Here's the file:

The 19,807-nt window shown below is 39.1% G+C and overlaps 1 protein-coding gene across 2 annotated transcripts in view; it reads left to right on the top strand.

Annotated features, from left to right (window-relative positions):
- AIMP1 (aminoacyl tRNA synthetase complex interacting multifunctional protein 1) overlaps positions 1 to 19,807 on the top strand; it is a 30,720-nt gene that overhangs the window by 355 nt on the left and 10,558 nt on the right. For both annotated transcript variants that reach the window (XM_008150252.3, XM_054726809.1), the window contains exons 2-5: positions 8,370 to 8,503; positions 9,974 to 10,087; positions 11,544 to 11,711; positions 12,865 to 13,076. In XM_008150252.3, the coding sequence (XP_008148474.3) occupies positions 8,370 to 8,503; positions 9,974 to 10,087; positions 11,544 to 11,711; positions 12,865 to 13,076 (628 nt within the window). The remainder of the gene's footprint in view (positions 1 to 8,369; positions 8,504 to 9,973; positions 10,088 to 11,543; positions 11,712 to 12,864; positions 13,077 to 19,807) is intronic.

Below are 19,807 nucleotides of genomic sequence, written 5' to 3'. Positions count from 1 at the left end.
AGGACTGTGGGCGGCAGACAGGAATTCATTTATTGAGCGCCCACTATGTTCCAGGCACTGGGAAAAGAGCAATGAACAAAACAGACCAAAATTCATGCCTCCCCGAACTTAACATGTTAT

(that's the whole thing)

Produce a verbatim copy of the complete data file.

The 19,807-nt window shown below is 39.1% G+C and overlaps 1 protein-coding gene across 2 annotated transcripts in view; it reads left to right on the top strand.

Annotated features, from left to right (window-relative positions):
- AIMP1 (aminoacyl tRNA synthetase complex interacting multifunctional protein 1) overlaps positions 1 to 19,807 on the top strand; it is a 30,720-nt gene that overhangs the window by 355 nt on the left and 10,558 nt on the right. For both annotated transcript variants that reach the window (XM_008150252.3, XM_054726809.1), the window contains exons 2-5: positions 8,370 to 8,503; positions 9,974 to 10,087; positions 11,544 to 11,711; positions 12,865 to 13,076. In XM_008150252.3, the coding sequence (XP_008148474.3) occupies positions 8,370 to 8,503; positions 9,974 to 10,087; positions 11,544 to 11,711; positions 12,865 to 13,076 (628 nt within the window). The remainder of the gene's footprint in view (positions 1 to 8,369; positions 8,504 to 9,973; positions 10,088 to 11,543; positions 11,712 to 12,864; positions 13,077 to 19,807) is intronic.

Below are 19,807 nucleotides of genomic sequence, written 5' to 3'. Positions count from 1 at the left end.
AGGACTGTGGGCGGCAGACAGGAATTCATTTATTGAGCGCCCACTATGTTCCAGGCACTGGGAAAAGAGCAATGAACAAAACAGACCAAAATTCATGCCTCCCCGAACTTAACATGTTAT